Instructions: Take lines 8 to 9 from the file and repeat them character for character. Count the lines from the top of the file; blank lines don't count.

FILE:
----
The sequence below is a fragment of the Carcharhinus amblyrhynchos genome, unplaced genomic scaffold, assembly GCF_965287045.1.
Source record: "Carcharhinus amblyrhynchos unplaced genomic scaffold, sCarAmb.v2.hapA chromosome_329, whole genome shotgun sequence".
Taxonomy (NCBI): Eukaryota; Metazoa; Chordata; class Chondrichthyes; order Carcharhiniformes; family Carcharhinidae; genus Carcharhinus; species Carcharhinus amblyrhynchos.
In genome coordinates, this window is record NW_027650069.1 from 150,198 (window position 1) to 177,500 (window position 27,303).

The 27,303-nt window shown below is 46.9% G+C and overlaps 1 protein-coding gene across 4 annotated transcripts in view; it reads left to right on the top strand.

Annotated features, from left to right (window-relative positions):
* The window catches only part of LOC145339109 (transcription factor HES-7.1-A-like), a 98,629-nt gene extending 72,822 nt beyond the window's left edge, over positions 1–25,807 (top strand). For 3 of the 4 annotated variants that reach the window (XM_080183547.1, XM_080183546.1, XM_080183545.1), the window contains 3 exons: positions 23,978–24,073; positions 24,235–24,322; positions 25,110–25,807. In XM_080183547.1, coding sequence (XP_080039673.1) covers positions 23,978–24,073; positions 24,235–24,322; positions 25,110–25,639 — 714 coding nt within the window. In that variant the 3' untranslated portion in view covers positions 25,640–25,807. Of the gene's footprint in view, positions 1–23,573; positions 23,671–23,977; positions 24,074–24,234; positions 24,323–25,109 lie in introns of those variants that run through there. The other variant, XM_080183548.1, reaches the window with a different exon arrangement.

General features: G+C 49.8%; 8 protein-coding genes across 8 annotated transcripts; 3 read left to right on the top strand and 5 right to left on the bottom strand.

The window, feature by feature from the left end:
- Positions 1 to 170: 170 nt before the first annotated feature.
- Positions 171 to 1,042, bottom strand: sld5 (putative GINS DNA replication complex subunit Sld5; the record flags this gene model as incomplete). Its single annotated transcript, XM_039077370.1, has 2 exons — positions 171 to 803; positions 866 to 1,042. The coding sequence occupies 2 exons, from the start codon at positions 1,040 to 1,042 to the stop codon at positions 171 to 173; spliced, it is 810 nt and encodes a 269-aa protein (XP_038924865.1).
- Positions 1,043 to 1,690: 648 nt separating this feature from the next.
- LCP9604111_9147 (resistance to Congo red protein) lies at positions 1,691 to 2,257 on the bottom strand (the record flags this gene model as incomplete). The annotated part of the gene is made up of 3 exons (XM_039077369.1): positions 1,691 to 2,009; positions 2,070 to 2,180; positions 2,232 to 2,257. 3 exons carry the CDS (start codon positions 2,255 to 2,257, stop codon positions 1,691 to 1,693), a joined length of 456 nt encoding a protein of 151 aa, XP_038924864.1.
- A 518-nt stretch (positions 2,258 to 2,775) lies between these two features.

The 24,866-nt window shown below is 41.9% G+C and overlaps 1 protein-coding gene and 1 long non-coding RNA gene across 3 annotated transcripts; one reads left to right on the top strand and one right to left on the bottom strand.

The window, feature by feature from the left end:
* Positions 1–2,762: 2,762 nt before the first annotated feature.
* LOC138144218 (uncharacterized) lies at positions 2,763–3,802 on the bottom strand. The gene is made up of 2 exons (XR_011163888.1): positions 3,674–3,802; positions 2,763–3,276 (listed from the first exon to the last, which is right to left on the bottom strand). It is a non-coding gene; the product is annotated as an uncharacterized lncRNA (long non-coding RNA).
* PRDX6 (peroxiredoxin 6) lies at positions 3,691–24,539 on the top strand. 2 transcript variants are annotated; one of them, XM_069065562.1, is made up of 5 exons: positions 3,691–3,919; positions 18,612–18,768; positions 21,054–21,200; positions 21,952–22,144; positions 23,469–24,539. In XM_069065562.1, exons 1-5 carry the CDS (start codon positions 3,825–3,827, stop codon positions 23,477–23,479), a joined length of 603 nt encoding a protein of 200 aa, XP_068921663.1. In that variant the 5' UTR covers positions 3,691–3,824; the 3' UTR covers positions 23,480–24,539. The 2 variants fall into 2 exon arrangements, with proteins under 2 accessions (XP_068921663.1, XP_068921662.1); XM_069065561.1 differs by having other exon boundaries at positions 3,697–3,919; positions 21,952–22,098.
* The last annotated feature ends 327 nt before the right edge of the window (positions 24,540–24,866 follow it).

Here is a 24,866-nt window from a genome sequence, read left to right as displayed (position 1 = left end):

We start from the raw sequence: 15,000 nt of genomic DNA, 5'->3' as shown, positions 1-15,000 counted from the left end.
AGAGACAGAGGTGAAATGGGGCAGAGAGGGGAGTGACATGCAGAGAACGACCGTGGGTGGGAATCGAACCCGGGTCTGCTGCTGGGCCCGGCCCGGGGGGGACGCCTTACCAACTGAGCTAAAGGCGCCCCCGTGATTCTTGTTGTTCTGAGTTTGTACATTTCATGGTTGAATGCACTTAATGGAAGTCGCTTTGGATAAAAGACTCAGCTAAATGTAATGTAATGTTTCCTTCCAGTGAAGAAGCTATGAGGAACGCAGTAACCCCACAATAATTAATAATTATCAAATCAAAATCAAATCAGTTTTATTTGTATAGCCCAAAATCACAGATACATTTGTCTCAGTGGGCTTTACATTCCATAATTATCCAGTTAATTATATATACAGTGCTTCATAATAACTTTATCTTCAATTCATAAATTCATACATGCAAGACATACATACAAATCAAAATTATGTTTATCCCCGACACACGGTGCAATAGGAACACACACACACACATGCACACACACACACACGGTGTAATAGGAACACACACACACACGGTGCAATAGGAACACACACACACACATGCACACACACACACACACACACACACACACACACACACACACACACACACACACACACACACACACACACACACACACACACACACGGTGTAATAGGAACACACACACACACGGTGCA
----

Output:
General features: G+C 49.8%; 8 protein-coding genes across 8 annotated transcripts; 3 read left to right on the top strand and 5 right to left on the bottom strand.

The window, feature by feature from the left end: